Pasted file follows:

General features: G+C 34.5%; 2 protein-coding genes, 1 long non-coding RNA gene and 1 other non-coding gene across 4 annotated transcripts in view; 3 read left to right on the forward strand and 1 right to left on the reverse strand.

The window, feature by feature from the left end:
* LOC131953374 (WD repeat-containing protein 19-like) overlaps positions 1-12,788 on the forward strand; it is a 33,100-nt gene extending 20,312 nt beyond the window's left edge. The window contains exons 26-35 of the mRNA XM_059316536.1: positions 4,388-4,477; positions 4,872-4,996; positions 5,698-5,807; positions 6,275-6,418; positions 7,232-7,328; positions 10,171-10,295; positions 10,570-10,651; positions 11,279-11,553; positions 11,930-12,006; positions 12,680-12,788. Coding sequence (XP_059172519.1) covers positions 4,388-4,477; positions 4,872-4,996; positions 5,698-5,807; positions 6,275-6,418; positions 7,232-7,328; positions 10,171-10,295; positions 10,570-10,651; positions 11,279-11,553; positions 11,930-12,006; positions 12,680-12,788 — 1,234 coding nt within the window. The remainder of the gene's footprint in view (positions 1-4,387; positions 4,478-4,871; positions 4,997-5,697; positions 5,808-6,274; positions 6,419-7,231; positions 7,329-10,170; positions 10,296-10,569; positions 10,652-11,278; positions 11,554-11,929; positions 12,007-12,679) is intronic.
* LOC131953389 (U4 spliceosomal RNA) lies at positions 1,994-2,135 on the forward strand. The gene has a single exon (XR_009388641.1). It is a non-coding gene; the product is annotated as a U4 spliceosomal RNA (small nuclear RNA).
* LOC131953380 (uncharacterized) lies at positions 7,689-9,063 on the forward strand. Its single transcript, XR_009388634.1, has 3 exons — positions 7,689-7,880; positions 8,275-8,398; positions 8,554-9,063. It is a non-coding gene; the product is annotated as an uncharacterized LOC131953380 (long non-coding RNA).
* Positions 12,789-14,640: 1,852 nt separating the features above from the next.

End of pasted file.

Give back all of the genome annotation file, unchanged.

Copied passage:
General features: G+C 34.5%; 2 protein-coding genes, 1 long non-coding RNA gene and 1 other non-coding gene across 4 annotated transcripts in view; 3 read left to right on the forward strand and 1 right to left on the reverse strand.

The window, feature by feature from the left end:
* LOC131953374 (WD repeat-containing protein 19-like) overlaps positions 1-12,788 on the forward strand; it is a 33,100-nt gene extending 20,312 nt beyond the window's left edge. The window contains exons 26-35 of the mRNA XM_059316536.1: positions 4,388-4,477; positions 4,872-4,996; positions 5,698-5,807; positions 6,275-6,418; positions 7,232-7,328; positions 10,171-10,295; positions 10,570-10,651; positions 11,279-11,553; positions 11,930-12,006; positions 12,680-12,788. Coding sequence (XP_059172519.1) covers positions 4,388-4,477; positions 4,872-4,996; positions 5,698-5,807; positions 6,275-6,418; positions 7,232-7,328; positions 10,171-10,295; positions 10,570-10,651; positions 11,279-11,553; positions 11,930-12,006; positions 12,680-12,788 — 1,234 coding nt within the window. The remainder of the gene's footprint in view (positions 1-4,387; positions 4,478-4,871; positions 4,997-5,697; positions 5,808-6,274; positions 6,419-7,231; positions 7,329-10,170; positions 10,296-10,569; positions 10,652-11,278; positions 11,554-11,929; positions 12,007-12,679) is intronic.
* LOC131953389 (U4 spliceosomal RNA) lies at positions 1,994-2,135 on the forward strand. The gene has a single exon (XR_009388641.1). It is a non-coding gene; the product is annotated as a U4 spliceosomal RNA (small nuclear RNA).
* LOC131953380 (uncharacterized) lies at positions 7,689-9,063 on the forward strand. Its single transcript, XR_009388634.1, has 3 exons — positions 7,689-7,880; positions 8,275-8,398; positions 8,554-9,063. It is a non-coding gene; the product is annotated as an uncharacterized LOC131953380 (long non-coding RNA).
* Positions 12,789-14,640: 1,852 nt separating the features above from the next.